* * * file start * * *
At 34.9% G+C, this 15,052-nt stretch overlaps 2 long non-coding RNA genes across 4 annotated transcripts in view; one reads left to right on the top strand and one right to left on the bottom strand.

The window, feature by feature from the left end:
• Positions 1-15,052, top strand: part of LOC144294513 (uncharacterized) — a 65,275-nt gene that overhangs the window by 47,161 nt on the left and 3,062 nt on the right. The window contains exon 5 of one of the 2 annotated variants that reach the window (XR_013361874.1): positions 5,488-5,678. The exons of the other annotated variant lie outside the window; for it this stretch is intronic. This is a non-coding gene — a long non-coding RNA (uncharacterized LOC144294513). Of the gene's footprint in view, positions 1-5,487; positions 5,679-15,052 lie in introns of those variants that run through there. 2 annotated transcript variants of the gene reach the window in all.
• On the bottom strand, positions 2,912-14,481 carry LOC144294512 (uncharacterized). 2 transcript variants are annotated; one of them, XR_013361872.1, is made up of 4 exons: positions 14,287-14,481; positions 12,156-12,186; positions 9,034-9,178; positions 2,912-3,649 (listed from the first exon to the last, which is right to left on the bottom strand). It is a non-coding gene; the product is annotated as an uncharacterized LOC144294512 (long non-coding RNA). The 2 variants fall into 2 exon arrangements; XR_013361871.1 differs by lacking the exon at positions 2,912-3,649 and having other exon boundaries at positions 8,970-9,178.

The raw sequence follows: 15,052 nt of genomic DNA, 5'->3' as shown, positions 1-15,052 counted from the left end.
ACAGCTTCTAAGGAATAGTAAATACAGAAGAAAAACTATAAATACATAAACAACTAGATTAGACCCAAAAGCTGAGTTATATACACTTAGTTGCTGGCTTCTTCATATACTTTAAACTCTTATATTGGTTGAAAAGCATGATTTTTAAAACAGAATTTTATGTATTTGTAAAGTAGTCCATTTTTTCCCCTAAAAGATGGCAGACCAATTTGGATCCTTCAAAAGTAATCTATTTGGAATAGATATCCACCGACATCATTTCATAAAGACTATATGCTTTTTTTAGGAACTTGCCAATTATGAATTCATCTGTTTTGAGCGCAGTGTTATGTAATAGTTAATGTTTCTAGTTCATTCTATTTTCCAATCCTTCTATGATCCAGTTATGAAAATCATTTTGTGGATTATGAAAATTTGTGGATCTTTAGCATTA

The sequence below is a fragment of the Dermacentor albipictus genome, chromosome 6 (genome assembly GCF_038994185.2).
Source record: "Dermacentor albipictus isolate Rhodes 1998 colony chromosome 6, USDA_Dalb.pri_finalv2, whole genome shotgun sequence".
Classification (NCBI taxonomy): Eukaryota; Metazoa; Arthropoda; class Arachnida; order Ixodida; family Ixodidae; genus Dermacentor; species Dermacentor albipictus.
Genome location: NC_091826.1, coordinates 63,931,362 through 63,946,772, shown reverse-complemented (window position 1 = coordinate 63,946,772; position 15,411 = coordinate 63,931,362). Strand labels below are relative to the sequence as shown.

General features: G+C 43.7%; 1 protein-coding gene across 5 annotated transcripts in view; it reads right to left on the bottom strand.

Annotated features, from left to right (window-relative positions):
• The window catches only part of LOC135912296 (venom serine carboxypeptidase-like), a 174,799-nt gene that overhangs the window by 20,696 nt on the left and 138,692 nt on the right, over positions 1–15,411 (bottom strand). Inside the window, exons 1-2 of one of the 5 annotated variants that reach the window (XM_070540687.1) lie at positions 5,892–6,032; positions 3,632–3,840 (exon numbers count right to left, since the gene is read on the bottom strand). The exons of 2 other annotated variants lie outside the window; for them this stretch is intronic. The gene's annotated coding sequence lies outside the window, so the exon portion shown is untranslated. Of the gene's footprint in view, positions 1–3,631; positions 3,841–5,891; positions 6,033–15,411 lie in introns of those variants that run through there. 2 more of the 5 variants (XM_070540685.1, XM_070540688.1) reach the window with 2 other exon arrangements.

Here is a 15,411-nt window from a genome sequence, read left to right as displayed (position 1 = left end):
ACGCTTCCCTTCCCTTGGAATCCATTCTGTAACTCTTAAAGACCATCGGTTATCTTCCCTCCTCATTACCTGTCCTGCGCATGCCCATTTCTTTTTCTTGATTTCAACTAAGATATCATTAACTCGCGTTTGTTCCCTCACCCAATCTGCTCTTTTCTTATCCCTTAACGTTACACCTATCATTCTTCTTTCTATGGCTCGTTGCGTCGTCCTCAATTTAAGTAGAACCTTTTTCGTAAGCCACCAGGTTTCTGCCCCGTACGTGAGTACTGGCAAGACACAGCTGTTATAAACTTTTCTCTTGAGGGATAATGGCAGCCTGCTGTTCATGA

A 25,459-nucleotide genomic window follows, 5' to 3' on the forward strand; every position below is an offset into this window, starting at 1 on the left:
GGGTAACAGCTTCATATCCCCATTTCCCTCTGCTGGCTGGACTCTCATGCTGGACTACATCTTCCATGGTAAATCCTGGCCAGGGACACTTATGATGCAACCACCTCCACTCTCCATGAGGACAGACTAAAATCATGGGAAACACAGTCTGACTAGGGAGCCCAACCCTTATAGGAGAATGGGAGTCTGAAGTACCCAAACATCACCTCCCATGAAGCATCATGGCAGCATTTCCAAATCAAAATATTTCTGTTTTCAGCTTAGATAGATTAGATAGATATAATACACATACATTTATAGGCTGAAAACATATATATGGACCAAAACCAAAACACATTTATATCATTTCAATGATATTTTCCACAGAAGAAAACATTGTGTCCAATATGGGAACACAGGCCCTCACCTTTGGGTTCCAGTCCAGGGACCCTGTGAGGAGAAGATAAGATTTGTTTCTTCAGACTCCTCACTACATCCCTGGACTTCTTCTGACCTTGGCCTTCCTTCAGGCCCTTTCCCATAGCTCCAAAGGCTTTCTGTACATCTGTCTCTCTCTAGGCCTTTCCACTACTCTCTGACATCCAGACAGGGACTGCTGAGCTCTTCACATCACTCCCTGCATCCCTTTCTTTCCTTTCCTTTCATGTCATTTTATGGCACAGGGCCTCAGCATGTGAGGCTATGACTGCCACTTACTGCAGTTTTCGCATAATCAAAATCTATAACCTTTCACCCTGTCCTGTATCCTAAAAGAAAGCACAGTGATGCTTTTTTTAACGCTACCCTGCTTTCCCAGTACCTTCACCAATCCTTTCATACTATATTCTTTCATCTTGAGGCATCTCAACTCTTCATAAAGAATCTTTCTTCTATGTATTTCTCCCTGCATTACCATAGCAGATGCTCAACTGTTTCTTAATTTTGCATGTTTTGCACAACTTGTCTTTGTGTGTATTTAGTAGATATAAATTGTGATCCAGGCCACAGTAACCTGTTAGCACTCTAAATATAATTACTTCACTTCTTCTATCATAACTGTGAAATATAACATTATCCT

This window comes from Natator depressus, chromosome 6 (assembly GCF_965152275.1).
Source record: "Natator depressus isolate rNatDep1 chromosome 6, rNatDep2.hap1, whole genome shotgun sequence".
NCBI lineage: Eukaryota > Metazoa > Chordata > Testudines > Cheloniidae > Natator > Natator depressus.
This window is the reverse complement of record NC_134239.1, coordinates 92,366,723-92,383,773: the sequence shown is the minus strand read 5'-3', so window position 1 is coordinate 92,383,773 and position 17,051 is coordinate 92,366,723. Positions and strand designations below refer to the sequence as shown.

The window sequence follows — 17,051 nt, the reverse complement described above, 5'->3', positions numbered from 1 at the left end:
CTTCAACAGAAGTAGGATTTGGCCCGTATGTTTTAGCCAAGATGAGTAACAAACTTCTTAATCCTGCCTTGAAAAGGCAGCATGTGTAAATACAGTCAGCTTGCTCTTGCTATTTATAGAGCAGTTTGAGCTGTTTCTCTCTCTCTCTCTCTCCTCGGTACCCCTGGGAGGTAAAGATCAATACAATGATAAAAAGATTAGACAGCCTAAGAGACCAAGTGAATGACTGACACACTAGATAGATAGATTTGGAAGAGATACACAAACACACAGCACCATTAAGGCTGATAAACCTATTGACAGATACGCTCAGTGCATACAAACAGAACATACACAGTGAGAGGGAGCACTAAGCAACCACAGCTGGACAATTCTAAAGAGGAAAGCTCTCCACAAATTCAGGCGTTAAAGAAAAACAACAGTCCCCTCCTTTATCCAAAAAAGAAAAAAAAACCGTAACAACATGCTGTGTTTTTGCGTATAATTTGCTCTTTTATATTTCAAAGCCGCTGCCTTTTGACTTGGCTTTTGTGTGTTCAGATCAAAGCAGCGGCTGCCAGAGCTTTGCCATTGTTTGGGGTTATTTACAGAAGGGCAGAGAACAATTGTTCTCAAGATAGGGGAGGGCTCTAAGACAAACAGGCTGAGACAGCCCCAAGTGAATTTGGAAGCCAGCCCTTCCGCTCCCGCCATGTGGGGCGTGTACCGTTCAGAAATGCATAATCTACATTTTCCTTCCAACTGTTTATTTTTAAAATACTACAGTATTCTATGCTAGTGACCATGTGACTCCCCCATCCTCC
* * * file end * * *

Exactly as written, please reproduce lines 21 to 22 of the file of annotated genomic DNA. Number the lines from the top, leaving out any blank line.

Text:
This window is the reverse complement of record NC_134239.1, coordinates 92,366,723-92,383,773: the sequence shown is the minus strand read 5'-3', so window position 1 is coordinate 92,383,773 and position 17,051 is coordinate 92,366,723. Positions and strand designations below refer to the sequence as shown.

The window sequence follows — 17,051 nt, the reverse complement described above, 5'->3', positions numbered from 1 at the left end: